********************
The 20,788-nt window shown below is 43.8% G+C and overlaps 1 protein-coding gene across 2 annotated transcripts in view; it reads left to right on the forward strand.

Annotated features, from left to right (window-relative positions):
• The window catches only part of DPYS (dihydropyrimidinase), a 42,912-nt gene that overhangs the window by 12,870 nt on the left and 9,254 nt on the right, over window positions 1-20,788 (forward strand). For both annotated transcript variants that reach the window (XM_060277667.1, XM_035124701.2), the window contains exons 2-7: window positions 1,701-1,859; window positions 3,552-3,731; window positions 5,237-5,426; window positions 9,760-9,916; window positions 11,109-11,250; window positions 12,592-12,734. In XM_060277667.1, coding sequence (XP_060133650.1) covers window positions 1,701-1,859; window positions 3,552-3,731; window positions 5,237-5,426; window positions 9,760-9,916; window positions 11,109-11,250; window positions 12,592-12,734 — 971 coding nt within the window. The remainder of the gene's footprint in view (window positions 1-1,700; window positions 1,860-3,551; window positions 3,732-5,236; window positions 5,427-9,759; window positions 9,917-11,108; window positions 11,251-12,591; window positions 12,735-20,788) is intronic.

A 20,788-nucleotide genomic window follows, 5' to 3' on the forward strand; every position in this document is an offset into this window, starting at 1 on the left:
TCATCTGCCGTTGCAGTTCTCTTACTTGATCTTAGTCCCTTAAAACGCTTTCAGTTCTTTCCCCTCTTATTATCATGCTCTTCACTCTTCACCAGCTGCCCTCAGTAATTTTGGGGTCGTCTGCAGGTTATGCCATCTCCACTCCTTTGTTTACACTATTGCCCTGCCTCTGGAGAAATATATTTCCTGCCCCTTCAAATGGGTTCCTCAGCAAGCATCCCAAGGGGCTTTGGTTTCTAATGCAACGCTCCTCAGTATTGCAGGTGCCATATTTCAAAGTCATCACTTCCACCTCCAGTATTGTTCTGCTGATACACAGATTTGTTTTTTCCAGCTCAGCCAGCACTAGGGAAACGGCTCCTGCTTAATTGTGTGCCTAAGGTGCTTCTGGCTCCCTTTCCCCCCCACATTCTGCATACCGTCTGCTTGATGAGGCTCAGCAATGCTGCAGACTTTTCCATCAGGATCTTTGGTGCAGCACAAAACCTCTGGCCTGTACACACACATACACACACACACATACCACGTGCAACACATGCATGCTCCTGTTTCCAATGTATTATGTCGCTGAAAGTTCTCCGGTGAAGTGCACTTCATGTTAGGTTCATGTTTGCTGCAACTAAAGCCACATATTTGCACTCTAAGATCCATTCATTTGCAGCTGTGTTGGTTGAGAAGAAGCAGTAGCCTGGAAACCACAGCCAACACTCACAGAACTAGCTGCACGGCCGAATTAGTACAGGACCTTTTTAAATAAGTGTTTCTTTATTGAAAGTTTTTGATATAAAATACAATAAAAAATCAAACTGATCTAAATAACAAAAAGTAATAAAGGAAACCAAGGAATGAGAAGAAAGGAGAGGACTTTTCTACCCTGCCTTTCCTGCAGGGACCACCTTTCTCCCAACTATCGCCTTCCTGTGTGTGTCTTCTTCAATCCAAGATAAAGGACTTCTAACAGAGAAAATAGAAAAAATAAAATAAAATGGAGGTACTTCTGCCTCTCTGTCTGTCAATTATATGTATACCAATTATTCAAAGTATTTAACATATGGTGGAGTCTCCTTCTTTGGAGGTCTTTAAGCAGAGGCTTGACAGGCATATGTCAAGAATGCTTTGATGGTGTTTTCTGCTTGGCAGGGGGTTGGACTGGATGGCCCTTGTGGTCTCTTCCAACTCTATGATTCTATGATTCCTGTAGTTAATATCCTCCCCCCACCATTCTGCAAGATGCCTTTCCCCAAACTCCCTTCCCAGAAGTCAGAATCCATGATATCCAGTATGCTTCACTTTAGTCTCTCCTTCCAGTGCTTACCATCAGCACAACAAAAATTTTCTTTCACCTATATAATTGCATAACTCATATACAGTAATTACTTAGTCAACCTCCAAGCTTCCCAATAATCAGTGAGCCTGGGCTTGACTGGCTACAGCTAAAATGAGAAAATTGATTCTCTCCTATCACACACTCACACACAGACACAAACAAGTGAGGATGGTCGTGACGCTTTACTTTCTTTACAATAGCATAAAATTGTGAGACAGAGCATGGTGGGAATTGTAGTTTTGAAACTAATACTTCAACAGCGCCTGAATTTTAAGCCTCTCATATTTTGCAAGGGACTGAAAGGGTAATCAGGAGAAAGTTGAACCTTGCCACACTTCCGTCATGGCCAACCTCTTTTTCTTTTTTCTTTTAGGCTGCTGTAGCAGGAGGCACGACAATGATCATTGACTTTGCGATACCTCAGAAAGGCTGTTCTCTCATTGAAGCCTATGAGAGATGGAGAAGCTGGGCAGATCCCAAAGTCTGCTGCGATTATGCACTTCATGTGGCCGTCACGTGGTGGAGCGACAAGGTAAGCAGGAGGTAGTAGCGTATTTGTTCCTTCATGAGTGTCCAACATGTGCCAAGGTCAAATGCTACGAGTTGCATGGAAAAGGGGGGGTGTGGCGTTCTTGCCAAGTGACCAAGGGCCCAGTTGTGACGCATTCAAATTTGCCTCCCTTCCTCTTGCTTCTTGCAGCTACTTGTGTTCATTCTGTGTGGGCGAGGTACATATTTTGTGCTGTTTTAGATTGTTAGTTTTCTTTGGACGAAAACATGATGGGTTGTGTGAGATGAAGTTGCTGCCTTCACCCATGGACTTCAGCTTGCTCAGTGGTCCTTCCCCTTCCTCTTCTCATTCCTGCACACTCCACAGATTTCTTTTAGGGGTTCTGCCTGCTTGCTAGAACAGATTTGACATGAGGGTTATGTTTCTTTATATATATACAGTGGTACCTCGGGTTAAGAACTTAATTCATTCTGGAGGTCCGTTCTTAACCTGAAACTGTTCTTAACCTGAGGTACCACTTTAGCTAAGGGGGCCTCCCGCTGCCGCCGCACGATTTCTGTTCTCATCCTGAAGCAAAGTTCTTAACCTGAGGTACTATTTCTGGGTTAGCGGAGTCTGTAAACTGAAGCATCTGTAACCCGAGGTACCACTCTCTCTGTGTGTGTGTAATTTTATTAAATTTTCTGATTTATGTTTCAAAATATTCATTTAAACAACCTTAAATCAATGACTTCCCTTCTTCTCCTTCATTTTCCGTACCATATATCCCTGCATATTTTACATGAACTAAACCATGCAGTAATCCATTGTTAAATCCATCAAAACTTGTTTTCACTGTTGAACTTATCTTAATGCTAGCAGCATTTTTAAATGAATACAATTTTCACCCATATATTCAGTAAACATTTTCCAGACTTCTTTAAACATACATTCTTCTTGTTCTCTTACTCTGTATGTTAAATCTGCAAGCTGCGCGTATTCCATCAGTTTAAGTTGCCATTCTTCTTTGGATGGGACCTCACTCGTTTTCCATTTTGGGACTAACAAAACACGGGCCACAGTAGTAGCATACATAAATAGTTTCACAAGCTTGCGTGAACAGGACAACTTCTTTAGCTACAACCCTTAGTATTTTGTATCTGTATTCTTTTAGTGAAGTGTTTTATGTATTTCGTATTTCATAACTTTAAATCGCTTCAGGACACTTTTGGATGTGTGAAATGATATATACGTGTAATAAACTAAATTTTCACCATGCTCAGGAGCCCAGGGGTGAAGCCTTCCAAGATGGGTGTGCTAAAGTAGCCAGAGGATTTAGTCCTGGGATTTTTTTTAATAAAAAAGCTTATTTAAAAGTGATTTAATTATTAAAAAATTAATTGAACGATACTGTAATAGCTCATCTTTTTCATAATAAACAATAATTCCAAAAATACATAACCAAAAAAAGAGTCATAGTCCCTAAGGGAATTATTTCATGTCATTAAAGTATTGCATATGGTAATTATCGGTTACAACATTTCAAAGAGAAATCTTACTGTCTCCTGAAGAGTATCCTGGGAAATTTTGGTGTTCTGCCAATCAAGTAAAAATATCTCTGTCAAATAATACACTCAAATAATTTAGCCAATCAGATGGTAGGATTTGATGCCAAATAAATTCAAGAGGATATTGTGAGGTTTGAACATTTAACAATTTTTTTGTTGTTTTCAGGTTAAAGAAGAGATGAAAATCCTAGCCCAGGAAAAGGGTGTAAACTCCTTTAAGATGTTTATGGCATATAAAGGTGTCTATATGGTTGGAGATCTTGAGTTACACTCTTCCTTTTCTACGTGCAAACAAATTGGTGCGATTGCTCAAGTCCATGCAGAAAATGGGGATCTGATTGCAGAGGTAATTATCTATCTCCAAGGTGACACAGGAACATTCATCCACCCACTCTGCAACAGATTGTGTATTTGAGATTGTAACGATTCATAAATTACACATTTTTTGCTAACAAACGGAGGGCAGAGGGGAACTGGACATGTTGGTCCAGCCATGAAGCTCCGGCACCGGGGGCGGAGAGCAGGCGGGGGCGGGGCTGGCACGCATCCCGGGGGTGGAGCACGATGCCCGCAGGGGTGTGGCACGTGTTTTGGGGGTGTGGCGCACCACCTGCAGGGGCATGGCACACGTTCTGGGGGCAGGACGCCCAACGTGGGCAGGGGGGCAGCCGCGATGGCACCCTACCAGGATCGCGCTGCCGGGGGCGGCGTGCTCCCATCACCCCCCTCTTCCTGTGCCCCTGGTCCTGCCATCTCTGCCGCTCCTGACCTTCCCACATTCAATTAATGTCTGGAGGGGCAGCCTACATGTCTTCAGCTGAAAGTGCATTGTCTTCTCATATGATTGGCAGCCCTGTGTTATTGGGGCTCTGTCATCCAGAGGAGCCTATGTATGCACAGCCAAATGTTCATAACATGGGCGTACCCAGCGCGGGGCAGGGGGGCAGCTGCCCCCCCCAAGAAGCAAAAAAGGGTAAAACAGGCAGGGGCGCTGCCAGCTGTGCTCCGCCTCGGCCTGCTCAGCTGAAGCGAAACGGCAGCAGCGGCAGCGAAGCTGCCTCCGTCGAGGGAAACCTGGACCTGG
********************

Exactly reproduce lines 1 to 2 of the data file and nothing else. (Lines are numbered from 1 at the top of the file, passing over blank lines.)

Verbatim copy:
The 20,788-nt window shown below is 43.8% G+C and overlaps 1 protein-coding gene across 2 annotated transcripts in view; it reads left to right on the forward strand.

Annotated features, from left to right (window-relative positions):